Homebuying Myths
May 21, 2024
Legacy Home Loans

According to a 2020 Freddie Mac report, there are nearly 3 million “Mortgage Ready” African American renters who could qualify to own a home today. As we embark on our journey to help Blacks build sustainable wealth through homeownership by lending $1 billion dollars to first-time homebuyers by 2023, we can’t stop thinking about those 3 million individuals.

What are they doing now? Do they believe their dream of homeownership is unattainable? Are they working tirelessly to save a 20% down payment? Are they questioning how much do they need to save to buy a home?

These 3 million potential homebuyers are likely better positioned to purchase a home than they think. Unfortunately, however, there is a lot of misinformation circulating about the homebuying process which makes it even more difficult for individuals who have never bought a home (especially within the Black community) to know fact vs. fiction.

Here are the most common myths that prevent consumers from taking the first step to purchase a home:

Myth: You must pay a down payment of 20% of the purchase price.

Truth: While putting 20% down on a home helps lower your loan to value (LTV) ratio (how much of the home’s value is being financed by the lender), saving 20% isn’t possible for every borrower. Thankfully, there are loan programs that exist to make homeownership more accessible. Conventional loans, for instance, allow first-time homebuyers to put down 3% of the home purchase price; while, government-backed FHA loans, allow borrowers to pay a down payment of 3.5%. Reach out to a loan officer or mortgage broker to discuss which loan program makes the most sense for you and your family.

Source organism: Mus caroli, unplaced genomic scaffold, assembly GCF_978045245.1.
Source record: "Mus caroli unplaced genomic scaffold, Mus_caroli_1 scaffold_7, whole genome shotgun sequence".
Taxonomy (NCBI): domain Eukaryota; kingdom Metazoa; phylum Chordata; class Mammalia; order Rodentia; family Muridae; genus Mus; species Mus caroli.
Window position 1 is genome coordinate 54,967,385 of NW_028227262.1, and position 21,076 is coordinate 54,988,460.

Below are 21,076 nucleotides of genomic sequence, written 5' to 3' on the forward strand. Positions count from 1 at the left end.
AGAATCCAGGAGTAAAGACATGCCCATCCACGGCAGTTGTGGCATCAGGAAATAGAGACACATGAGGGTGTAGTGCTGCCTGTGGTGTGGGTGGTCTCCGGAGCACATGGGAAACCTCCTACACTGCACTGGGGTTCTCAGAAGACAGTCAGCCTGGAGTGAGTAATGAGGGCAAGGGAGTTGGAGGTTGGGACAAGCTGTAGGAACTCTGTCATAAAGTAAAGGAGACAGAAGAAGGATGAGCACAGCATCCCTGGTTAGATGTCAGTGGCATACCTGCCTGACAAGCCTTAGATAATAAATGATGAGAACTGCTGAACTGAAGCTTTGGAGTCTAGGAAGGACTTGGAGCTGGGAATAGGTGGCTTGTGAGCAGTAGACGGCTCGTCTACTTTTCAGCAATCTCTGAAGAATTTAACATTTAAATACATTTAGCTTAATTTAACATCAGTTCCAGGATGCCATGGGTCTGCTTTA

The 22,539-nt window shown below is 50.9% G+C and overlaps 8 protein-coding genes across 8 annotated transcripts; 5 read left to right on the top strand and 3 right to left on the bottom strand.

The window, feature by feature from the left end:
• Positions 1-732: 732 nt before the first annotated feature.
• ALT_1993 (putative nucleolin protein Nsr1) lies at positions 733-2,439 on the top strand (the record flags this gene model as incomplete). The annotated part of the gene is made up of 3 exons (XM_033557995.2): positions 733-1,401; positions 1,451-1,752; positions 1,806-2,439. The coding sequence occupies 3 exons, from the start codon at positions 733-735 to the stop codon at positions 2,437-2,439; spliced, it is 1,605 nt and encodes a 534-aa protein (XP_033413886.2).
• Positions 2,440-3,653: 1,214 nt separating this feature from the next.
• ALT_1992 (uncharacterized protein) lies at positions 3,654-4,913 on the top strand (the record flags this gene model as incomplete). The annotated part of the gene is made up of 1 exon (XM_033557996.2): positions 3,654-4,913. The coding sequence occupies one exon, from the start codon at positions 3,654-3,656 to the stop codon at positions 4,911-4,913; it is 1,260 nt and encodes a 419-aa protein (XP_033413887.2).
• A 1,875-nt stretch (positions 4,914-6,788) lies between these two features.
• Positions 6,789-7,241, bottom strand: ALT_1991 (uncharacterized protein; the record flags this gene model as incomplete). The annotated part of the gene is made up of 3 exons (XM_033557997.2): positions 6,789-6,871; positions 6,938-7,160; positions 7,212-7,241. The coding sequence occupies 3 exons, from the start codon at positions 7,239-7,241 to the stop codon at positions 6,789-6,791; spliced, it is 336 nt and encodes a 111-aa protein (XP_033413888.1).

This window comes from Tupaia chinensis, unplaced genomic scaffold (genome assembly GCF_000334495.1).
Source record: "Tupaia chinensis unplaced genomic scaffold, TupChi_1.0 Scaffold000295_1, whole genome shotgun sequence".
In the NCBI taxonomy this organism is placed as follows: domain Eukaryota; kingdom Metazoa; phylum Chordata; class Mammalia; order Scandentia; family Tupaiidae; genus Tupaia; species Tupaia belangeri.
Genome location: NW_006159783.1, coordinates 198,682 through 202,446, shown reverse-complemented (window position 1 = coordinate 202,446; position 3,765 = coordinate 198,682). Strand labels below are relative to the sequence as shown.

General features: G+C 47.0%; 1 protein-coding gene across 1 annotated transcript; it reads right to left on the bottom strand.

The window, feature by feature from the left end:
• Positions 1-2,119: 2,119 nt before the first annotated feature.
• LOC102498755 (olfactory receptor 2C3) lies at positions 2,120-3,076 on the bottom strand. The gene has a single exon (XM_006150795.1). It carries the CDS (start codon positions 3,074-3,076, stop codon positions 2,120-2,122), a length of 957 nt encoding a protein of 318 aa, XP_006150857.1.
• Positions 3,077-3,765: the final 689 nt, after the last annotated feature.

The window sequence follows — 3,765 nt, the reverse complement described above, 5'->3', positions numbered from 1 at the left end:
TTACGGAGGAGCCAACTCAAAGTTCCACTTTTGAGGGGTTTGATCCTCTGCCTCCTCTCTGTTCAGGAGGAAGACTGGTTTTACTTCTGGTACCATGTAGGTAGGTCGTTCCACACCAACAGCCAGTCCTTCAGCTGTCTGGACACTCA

Myth: Borrowers must have a 700 FICO store

Truth: The minimum credit score needed for most loan documents is 620. However, there are other loan programs that accept lower scores (as low as 500) with a larger down payment.

Myth: Must have no debt

Truth: Your loan officer or mortgage broker will approve you based on your debt to income ratio and what you can actually afford to purchase. Speak to a loan officer to get pre-approved and see how much home you can afford.

Myth: It’s cheaper to rent than to buy.

Truth: This is dependent upon the market and where you live. In some cities, the cost of owning a home can be less or equal to monthly mortgage payments. Yes, owning a home means paying for home maintenance costs out of pocket, but when factoring in the value and quality of life that owning a home may afford compared to renting an apartment or condo (more square footage, higher bedroom count, having a yard, etc.,) those expenses may be worthwhile. Check out our rent vs. buy calculator  tool to determine the best option for you.